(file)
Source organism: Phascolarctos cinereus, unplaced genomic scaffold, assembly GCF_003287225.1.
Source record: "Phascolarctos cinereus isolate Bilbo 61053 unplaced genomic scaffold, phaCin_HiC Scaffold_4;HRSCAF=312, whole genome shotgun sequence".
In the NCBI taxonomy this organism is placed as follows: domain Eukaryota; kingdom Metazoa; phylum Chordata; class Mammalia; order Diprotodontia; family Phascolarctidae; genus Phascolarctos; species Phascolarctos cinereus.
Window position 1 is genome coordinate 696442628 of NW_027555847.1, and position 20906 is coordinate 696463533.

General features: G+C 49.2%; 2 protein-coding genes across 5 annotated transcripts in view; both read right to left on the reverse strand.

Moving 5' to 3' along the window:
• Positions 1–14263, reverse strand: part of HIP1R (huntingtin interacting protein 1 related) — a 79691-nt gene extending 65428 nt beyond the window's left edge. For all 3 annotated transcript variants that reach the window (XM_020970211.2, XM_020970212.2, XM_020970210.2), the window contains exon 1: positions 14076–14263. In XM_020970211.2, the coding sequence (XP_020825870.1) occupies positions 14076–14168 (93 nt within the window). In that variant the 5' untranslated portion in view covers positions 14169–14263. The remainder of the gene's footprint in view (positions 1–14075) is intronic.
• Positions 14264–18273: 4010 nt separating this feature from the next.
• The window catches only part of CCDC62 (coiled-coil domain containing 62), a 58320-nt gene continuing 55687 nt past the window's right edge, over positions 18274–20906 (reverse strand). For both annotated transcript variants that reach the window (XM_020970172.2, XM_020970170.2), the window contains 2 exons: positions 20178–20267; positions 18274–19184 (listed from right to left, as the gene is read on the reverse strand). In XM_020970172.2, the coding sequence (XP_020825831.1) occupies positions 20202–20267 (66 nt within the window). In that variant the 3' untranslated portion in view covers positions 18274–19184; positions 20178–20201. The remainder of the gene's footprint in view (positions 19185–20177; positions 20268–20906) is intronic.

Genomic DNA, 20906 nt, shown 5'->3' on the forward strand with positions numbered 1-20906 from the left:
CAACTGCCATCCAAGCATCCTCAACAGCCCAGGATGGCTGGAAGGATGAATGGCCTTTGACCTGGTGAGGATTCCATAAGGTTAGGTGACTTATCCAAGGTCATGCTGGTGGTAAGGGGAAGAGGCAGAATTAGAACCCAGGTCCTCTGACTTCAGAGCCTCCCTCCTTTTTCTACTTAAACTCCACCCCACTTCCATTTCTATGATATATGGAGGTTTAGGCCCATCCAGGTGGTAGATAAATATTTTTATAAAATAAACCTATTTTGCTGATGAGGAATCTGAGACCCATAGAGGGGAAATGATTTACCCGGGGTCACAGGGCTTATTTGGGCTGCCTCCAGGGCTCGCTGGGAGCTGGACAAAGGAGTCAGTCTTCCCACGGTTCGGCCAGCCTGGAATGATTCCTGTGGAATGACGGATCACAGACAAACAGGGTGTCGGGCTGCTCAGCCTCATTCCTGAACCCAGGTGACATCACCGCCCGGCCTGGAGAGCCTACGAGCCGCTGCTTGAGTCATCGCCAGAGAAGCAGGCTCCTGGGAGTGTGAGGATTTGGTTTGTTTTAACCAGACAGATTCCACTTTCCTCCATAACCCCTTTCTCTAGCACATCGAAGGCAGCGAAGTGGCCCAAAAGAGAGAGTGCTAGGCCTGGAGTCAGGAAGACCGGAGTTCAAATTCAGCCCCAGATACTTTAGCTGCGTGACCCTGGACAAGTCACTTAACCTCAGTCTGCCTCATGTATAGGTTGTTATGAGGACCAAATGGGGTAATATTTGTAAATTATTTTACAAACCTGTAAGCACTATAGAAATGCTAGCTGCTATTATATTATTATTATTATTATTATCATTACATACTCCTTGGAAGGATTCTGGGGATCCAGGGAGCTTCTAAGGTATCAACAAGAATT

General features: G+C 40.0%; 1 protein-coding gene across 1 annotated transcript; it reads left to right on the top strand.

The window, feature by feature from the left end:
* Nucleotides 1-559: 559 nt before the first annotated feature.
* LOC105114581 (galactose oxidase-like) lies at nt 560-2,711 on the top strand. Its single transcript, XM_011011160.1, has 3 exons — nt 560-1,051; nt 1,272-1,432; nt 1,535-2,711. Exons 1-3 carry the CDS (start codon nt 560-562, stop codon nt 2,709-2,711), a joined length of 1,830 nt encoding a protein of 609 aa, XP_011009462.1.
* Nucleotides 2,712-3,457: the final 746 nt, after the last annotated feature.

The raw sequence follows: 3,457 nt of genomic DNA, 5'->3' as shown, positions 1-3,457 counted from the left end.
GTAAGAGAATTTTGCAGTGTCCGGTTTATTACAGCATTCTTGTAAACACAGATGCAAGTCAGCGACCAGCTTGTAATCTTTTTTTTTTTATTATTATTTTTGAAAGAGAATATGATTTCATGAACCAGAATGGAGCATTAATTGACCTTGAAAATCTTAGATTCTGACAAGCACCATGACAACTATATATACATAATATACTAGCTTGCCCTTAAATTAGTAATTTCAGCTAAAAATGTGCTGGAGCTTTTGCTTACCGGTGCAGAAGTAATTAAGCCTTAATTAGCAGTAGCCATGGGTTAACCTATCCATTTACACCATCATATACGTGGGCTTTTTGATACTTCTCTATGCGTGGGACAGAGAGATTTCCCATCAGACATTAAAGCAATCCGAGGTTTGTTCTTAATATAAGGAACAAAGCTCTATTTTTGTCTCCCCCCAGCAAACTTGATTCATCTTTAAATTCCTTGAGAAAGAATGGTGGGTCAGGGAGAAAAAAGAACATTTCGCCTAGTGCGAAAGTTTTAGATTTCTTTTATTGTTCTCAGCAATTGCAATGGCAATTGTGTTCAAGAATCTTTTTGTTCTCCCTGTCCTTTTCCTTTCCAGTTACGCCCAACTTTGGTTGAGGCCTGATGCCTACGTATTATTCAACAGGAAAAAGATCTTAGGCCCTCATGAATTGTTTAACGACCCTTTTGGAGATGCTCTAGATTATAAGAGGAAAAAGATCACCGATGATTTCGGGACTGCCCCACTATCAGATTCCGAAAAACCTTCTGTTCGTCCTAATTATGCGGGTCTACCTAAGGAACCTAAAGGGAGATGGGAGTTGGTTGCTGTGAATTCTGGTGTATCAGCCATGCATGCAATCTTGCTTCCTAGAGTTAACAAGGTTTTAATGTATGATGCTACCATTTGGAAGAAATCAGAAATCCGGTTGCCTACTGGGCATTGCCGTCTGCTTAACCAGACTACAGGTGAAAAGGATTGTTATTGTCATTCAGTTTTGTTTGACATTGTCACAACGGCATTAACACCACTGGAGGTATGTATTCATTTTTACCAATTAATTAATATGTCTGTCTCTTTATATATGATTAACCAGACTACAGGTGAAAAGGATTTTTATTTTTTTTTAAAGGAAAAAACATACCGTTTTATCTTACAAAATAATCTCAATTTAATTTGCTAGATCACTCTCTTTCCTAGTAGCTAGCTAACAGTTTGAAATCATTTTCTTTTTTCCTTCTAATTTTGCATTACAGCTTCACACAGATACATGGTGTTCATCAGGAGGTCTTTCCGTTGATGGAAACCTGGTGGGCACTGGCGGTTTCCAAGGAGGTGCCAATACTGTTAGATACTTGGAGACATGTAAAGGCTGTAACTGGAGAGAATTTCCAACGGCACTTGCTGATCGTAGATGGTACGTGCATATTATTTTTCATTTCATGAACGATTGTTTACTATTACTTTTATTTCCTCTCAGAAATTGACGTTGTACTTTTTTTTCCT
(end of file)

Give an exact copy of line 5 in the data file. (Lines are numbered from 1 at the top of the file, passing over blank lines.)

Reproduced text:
General features: G+C 49.2%; 2 protein-coding genes across 5 annotated transcripts in view; both read right to left on the reverse strand.